10. Non of NCL's ships are small enough to enter the canal and port in Venice. Until NCL makes other arrangements and decides to share them you're going to be left hanging, I'm afraid. FWIW, NCL is not alone in continuing to list Venice as a port, other cruise lines are doing the same thing.
  11. They probably will provide a shuttle bus, which would be the easiest option. On your own you could take the train from Venice to Ravenna (between two and a half to three hours, depending on the train). Note that all train options will require one change en route, at either Bologna or Ferrara. Once at Ravenna the easiest option would be a taxi from the station to the cruise port, which is about eight miles away. Flixbus offers direct bus service but the only runs are later in the day. This will work if you are travelling the day before your cruise departs but not day of.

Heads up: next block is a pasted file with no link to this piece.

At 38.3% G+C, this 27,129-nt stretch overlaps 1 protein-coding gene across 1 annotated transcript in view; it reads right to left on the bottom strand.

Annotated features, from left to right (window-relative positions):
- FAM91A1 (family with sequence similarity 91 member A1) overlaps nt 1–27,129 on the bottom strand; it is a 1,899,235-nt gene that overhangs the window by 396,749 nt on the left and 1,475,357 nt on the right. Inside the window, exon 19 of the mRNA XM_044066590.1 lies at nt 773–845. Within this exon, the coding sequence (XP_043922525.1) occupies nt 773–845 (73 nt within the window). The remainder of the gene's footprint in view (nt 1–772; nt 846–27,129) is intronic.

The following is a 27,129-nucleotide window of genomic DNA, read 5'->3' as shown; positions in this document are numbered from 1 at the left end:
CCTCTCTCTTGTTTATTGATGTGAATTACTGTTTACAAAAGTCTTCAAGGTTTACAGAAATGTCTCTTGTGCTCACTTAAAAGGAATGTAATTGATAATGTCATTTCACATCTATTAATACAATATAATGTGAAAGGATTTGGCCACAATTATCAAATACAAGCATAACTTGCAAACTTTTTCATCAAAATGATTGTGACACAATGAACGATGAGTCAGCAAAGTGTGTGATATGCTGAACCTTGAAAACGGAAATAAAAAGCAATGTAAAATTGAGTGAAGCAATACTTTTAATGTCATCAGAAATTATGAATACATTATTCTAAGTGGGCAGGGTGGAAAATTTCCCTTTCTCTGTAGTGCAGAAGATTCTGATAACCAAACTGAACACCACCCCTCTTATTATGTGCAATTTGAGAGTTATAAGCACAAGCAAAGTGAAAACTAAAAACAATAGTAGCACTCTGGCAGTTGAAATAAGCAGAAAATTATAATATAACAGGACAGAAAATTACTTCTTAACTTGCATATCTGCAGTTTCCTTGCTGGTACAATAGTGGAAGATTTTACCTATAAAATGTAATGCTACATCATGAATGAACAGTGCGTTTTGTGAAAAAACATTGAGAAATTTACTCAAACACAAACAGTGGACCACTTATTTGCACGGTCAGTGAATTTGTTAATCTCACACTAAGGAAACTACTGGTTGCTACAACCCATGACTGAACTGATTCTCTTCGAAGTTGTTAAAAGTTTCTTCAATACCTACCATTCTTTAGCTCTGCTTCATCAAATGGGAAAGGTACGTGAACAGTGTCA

12. According to the port map, Norweigan Epic, Seven Seas Splendor, MSC Fantasia and others are/were there today: Port of Civitavecchia: arrivals and departures in real time | Port Mobility Civitavecchia For some reason they don't have the August schedule in the calendar but you can see last month here: Civitavecchia Port Cruise Calendar - CivitavecchiaPort.org
  13. I suspect you are looking at a date too far in the future, the full train schedules are not loaded into the system that far in advance. If you look at the schedule for next week you can see what's available. For example, there is a Frecciargento from Rome Termini at 6:12 that arrives to Genova Piazza Principe (the closest to the cruise port) at 10:45, then a Frecciabiana at 6:57 that arrives at 11:50. These trains run seven days a week.